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A Day to Remember (NY TIMES OP-ED) By THOMAS L. FRIEDMAN 02/03/05)Source: http://www.nytimes.com/2005/02/03/opinion/03friedman.html?hp NEW YORK TIMES NEW YORK TIMES Articles-Index-TopPublishers-Index-Top
As someone who believed, hoped, worried, prayed, worried, hoped and prayed some more that Iraqis could one day pull off the election they did, I am unreservedly happy about the outcome - and you should be, too.

Why? Because what threatens America most from the Middle East are the pathologies of a region where there is too little freedom and too many young people who aren´t able to achieve their full potential. The only way to cure these pathologies is with a war of ideas within the Arab-Muslim world so those with bad ideas can be defeated by those with progressive ones.

We can´t fight that war. Only the Arab progressives can - only they can tell the suicide bombers that what they are doing is shameful to Islam and to Arabs. But we can collaborate with them to create a space in the heart of their world where decent people have a chance to fight this war - and that is what American and British soldiers have been doing in Iraq.

President Bush´s basic gut instinct about the need to do this is exactly right. His thinking that this could be done on the cheap, though, with little postwar planning, was exactly wrong. Partly as a result, this great moment has already cost America over $100 billion and 10,000 killed and wounded.

That is not sustainable because the road ahead in Iraq is still long. We have to proceed with more wisdom and more allies. But proceed we must, and now we can at least do so with the certainty that partnering with the Iraqi people to build a decent consensual government is not crazy - it´s really difficult, but not crazy.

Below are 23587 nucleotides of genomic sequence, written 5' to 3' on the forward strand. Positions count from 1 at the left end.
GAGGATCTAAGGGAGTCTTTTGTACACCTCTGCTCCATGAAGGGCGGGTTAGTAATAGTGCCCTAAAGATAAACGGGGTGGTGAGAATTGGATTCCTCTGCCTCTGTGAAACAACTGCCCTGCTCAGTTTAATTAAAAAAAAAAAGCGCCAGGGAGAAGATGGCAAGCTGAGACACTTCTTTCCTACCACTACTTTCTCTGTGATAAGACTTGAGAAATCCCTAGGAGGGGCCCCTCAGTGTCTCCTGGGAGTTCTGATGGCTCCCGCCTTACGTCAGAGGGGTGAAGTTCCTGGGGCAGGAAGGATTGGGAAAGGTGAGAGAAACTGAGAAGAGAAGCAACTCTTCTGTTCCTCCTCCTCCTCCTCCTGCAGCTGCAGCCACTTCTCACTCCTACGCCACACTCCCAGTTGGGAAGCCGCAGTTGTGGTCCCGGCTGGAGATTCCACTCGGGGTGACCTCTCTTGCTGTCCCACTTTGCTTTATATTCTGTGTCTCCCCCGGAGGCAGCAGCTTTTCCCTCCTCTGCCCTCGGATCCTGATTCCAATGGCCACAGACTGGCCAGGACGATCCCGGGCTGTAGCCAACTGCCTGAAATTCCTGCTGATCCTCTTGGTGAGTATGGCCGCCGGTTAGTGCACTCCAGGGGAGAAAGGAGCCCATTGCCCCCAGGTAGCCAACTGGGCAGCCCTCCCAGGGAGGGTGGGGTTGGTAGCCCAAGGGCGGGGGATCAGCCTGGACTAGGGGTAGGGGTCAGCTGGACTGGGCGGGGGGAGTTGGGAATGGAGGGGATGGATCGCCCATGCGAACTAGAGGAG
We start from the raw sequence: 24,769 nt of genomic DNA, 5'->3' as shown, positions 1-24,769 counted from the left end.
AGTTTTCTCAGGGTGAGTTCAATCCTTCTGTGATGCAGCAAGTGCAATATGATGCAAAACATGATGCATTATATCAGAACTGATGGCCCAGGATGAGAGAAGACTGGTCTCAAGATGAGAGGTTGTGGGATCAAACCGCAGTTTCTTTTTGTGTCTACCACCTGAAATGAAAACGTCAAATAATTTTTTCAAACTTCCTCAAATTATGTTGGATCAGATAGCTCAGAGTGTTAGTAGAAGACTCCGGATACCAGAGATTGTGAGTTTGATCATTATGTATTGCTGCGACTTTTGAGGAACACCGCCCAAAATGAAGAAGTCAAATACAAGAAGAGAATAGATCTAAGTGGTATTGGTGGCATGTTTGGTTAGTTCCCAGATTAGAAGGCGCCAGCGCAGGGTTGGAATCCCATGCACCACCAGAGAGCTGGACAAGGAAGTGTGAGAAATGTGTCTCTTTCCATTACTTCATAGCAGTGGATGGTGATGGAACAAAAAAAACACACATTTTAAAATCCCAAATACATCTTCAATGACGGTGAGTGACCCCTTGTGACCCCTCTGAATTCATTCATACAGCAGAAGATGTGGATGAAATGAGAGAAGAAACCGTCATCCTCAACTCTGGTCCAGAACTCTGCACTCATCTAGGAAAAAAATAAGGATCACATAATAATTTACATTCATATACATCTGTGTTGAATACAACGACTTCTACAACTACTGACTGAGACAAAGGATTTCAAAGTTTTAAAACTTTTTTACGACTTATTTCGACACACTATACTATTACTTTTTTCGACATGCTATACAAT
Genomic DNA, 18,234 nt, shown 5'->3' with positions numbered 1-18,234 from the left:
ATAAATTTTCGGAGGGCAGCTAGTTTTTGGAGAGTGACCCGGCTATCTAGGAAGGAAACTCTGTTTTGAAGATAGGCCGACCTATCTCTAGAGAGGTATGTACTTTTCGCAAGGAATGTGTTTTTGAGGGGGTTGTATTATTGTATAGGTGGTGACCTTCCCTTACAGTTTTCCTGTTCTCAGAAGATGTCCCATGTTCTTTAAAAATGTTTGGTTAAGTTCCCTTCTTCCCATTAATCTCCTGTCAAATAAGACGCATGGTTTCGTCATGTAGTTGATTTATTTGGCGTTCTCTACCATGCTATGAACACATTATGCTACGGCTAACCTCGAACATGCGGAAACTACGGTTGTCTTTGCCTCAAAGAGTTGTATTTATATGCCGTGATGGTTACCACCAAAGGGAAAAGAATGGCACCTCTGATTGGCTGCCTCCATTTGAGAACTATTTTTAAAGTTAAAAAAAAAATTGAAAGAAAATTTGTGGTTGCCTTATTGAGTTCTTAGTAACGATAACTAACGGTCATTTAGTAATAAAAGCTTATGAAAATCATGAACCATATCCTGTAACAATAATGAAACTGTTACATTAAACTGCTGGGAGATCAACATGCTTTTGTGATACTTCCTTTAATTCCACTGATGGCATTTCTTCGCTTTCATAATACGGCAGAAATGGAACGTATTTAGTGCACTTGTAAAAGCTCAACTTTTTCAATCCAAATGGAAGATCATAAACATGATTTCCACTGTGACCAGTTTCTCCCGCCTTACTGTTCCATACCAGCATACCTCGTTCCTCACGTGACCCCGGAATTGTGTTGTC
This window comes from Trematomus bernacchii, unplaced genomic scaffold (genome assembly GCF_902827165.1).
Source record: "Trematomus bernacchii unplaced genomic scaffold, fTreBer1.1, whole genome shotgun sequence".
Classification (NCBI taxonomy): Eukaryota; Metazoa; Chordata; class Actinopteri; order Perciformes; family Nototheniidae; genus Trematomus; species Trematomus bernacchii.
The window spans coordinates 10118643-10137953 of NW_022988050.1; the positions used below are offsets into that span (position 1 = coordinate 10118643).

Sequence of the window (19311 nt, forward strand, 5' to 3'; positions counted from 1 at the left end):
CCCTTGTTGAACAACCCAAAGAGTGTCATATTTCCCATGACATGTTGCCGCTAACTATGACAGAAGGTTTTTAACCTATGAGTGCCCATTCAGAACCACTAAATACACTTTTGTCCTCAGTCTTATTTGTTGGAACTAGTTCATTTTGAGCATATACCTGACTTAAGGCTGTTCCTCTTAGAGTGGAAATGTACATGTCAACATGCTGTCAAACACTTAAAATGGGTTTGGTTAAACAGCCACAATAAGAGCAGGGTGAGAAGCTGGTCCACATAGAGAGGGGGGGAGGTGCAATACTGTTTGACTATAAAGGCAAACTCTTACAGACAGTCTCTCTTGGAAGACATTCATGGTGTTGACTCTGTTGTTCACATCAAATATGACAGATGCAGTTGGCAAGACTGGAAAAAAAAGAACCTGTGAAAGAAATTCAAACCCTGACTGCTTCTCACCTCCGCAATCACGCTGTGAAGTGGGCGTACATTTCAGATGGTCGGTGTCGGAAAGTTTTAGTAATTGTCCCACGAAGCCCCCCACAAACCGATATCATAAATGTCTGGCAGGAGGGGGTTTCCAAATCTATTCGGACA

But wait - not everyone is wearing a smiley face after the Iraqi elections, and that is good, considering who is unhappy. Let´s start with the mullahs in Iran. Those who think that a Shiite-led government in Iraq is going to be the puppet of Iran´s Shiite ayatollahs are so wrong. It is the ayatollahs in Iran who are terrified today. You see, the Iranian mullahs and their diplomats like to peddle the notion that they have their own form of democracy: "Islamic democracy." But this is a fraud, and the people who know best that it´s a fraud are the ayatollahs and the Iranian people.

When any Iranian reform candidate who wants to run can be vetoed by unelected ayatollahs, and any Iranian newspaper can be shut by the same theocrats, that is not democracy. You can call that whatever you want, but not democracy. They don´t allow bikinis at nudist colonies and they don´t serve steak at vegetarian restaurants, and theocrats don´t veto candidates in real democracies. The Iraqi Shiites just gave every Iranian Shiite next door a demonstration of what real "Islamic" democracy is: it´s when Muslims vote for anyone they want. I just want to be around for Iran´s next election, when the ayatollahs try to veto reform candidates and Iranian Shiites ask, Why can´t we vote for anyone, like Iraqi Shiites did? Oh, boy, that´s going to be pay-per-view.

Then there is Abu Musab al-Zarqawi. This Charles-Manson-with-a-turban who heads the insurgency in Iraq had a bad hair day on Sunday. I wonder whether anyone told him about the suicide bomber who managed to blow up only himself outside a Baghdad polling station and how Iraqi voters walked around his body, spitting on it as they went by. Zarqawi claims to be the leader of the Iraqi Vietcong - the authentic carrier of Iraqis´ national aspirations and desire to liberate their country from "U.S. occupation." In truth, he is the leader of the Iraqi Khmer Rouge - a murderous death cult.

The election has exposed this. Because the Iraqi people have now made it clear that they are the authentic carriers of their national aspirations, and while, yes, they want an end to the U.S. presence, they want that end to happen in an orderly manner and in tandem with an Iraqi constitutional process.

In other words, this election has made it crystal clear that the Iraq war is not between fascist insurgents and America, but between the fascist insurgents and the Iraqi people. One hopes the French and Germans, whose newspapers often sound more like Al Jazeera than Al Jazeera, will wake up to this fact and throw their weight onto the right side of history.

It´s about time, because whatever you thought about this war, it´s not about Mr. Bush any more. It´s about the aspirations of the Iraqi majority to build an alternative to Saddamism. By voting the way they did, in the face of real danger, Iraqis have earned the right to ask everyone now to put aside their squabbles and focus on what is no longer just a pipe dream but a real opportunity to implant decent, consensual government in the heart of the Arab-Muslim world. (Copyright 2005 The New York Times Company 02/03/05)


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